“When you look at this pattern in different places around the ring, the wavelength is different — that points to something changing as you go around the ring. There’s something breaking the symmetry,” said Matt Hedman, an assistant professor of physics at the University of Idaho, who worked with Chancia to investigate the finding.
While some technologies were created to make spacecraft move billions of miles, the Disturbance Reduction System has the opposite goal: To keep a spacecraft as still as possible.
The thruster system, managed by NASA’s Jet Propulsion Laboratory, Pasadena, California, is part of the European Space Agency’s LISA Pathfinder spacecraft, which launched from Kourou, French Guiana on Dec. 3, 2015 GMT (Dec. 2 PST). LISA Pathfinder will test technologies that could one day allow detection of gravitational waves, whose effects are so miniscule that a spacecraft would need to remain extremely steady to detect them. Observing gravitational waves would be a huge step forward in our understanding of the evolution of the universe.
Now, LISA Pathfinder is on its way to Lagrange Point L1, about 930,000 miles (1.5 million kilometers) from Earth in the direction of the sun. L1 is a special point that a spacecraft can orbit while maintaining a nearly constant distance to Earth. This month, scientists and engineers have been switching on LISA Pathfinder’s instruments to test them in space. This has included the Disturbance Reduction System instrument computer and thrusters.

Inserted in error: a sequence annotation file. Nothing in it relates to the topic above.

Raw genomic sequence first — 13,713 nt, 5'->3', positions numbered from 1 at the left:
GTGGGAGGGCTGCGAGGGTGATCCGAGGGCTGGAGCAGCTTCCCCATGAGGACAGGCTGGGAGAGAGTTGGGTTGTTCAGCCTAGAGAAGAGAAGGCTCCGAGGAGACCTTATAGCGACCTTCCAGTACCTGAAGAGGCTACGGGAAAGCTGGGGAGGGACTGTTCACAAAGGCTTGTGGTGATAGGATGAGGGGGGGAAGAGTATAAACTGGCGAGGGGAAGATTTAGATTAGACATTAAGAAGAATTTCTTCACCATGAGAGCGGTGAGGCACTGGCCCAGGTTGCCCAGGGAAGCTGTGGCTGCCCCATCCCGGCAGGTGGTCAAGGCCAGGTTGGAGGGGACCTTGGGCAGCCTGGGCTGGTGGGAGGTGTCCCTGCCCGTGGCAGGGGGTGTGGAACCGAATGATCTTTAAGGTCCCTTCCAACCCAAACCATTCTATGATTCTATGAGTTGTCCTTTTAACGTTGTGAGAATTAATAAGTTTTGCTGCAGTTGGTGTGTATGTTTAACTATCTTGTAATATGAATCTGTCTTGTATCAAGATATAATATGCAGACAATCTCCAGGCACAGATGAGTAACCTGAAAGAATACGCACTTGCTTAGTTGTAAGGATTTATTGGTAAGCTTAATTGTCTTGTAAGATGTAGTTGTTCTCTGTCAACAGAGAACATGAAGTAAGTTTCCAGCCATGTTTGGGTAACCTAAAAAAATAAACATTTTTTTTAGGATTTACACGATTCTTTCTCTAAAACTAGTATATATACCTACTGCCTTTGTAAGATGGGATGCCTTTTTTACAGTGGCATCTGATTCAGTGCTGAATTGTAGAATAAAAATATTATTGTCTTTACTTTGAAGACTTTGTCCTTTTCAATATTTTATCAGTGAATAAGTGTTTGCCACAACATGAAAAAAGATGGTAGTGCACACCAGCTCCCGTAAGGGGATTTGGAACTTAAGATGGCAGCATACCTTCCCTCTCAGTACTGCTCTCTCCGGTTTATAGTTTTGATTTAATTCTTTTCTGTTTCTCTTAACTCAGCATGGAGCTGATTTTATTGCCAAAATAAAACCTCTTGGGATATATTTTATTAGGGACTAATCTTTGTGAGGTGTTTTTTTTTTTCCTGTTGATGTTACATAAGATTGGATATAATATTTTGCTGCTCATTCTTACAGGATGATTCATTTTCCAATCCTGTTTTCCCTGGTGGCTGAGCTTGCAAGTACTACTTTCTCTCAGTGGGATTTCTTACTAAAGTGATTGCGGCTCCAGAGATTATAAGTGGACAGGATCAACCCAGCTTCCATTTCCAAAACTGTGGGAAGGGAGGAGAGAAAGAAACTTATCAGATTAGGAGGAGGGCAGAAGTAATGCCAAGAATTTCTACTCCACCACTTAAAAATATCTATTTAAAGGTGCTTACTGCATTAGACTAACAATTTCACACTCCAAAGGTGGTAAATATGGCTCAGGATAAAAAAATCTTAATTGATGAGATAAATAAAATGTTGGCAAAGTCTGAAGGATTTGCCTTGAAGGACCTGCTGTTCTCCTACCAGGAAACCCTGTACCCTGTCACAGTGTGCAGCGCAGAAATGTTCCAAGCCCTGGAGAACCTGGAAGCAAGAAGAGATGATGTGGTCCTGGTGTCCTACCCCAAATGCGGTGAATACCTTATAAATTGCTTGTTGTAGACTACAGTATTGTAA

The system uses colloid micronewton thrusters, which operate by applying an electric charge to small droplets of liquid and accelerating them through an electric field, to precisely control the position of the spacecraft. Thrusters that work this way had never been successfully operated in space before LISA Pathfinder launched.
As of Jan. 10, all eight identical thrusters, developed by Busek Co., Natick, Massachusetts, with technical support from JPL, passed their functional tests. The thrusters achieved their maximum thrust of 30 micronewtons, equivalent to the weight of a mosquito. This level of precision is necessary to counteract small forces on the spacecraft such as the pressure of sunlight, with the result that the spacecraft and the instruments inside are in near-perfect free-fall. A mission to detect gravitational waves would need that level of stability.